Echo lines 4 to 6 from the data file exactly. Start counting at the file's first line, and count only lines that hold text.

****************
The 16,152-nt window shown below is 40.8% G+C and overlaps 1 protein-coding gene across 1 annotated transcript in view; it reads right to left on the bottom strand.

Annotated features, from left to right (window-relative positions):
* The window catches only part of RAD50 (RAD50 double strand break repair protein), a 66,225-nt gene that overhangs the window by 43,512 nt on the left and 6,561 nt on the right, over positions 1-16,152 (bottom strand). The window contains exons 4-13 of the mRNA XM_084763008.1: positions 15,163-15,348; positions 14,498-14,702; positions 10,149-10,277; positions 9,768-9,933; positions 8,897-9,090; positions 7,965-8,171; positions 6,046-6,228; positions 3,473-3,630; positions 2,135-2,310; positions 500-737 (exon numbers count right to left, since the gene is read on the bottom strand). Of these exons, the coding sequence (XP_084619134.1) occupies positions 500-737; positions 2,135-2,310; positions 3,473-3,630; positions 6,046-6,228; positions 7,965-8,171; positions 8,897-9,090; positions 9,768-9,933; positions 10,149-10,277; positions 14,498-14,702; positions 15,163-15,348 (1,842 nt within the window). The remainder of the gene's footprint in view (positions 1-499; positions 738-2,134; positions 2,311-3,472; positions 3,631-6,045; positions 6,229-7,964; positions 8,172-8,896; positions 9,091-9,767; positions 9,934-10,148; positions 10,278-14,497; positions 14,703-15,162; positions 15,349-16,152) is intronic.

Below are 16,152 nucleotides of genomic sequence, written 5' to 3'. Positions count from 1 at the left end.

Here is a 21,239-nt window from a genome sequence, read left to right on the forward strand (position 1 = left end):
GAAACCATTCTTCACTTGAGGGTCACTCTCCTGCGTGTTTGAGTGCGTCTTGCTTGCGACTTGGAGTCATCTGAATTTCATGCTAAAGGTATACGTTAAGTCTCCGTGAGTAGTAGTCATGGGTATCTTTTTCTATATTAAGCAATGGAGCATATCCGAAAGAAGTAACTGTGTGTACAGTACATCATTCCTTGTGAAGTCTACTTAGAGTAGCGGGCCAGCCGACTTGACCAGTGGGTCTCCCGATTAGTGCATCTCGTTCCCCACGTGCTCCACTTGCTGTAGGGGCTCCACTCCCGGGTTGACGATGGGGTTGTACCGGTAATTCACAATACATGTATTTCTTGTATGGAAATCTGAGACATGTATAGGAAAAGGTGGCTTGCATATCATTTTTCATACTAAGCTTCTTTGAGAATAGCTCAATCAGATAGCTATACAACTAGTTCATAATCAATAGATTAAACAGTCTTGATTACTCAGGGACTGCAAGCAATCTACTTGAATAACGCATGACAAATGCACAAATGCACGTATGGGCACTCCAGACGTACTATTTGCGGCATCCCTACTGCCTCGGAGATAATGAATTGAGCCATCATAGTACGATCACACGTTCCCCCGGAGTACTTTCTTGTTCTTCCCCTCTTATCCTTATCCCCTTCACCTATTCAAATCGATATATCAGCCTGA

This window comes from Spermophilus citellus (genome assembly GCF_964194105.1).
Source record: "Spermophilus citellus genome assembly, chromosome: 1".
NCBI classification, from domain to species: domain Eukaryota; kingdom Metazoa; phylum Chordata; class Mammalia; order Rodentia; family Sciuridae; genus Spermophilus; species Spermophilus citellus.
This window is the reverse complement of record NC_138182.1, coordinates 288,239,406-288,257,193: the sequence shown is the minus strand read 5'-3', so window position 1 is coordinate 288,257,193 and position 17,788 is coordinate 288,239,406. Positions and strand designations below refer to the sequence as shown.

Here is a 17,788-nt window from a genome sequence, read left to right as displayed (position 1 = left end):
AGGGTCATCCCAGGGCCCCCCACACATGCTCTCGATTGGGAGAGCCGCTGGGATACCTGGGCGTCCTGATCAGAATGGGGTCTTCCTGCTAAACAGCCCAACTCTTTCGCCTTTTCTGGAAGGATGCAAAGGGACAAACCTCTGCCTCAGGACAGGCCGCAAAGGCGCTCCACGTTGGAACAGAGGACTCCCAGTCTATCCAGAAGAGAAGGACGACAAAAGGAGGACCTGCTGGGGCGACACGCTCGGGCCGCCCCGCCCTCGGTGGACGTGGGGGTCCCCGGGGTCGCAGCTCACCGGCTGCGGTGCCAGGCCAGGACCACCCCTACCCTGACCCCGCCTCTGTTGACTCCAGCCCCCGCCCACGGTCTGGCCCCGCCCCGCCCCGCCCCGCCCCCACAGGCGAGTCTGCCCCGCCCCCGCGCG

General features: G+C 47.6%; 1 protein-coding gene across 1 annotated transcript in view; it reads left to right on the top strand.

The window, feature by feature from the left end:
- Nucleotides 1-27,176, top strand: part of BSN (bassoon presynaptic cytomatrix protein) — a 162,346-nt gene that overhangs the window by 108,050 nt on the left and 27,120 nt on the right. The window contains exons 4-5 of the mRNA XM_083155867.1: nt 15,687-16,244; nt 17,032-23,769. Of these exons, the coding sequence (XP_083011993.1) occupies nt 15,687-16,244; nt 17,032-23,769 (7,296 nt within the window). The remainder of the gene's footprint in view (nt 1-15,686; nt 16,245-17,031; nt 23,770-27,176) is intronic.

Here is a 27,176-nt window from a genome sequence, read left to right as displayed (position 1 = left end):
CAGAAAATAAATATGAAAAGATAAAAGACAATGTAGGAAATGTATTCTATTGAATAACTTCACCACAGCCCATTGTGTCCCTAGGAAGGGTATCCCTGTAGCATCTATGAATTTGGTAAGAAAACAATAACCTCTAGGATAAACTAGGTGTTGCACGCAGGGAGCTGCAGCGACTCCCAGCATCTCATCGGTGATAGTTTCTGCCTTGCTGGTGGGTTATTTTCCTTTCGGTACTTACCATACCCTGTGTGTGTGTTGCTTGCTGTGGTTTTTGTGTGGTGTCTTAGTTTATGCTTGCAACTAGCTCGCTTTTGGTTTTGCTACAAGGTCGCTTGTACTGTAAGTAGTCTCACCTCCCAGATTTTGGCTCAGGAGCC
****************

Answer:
Below are 16,152 nucleotides of genomic sequence, written 5' to 3'. Positions count from 1 at the left end.

Here is a 21,239-nt window from a genome sequence, read left to right on the forward strand (position 1 = left end):
GAAACCATTCTTCACTTGAGGGTCACTCTCCTGCGTGTTTGAGTGCGTCTTGCTTGCGACTTGGAGTCATCTGAATTTCATGCTAAAGGTATACGTTAAGTCTCCGTGAGTAGTAGTCATGGGTATCTTTTTCTATATTAAGCAATGGAGCATATCCGAAAGAAGTAACTGTGTGTACAGTACATCATTCCTTGTGAAGTCTACTTAGAGTAGCGGGCCAGCCGACTTGACCAGTGGGTCTCCCGATTAGTGCATCTCGTTCCCCACGTGCTCCACTTGCTGTAGGGGCTCCACTCCCGGGTTGACGATGGGGTTGTACCGGTAATTCACAATACATGTATTTCTTGTATGGAAATCTGAGACATGTATAGGAAAAGGTGGCTTGCATATCATTTTTCATACTAAGCTTCTTTGAGAATAGCTCAATCAGATAGCTATACAACTAGTTCATAATCAATAGATTAAACAGTCTTGATTACTCAGGGACTGCAAGCAATCTACTTGAATAACGCATGACAAATGCACAAATGCACGTATGGGCACTCCAGACGTACTATTTGCGGCATCCCTACTGCCTCGGAGATAATGAATTGAGCCATCATAGTACGATCACACGTTCCCCCGGAGTACTTTCTTGTTCTTCCCCTCTTATCCTTATCCCCTTCACCTATTCAAATCGATATATCAGCCTGA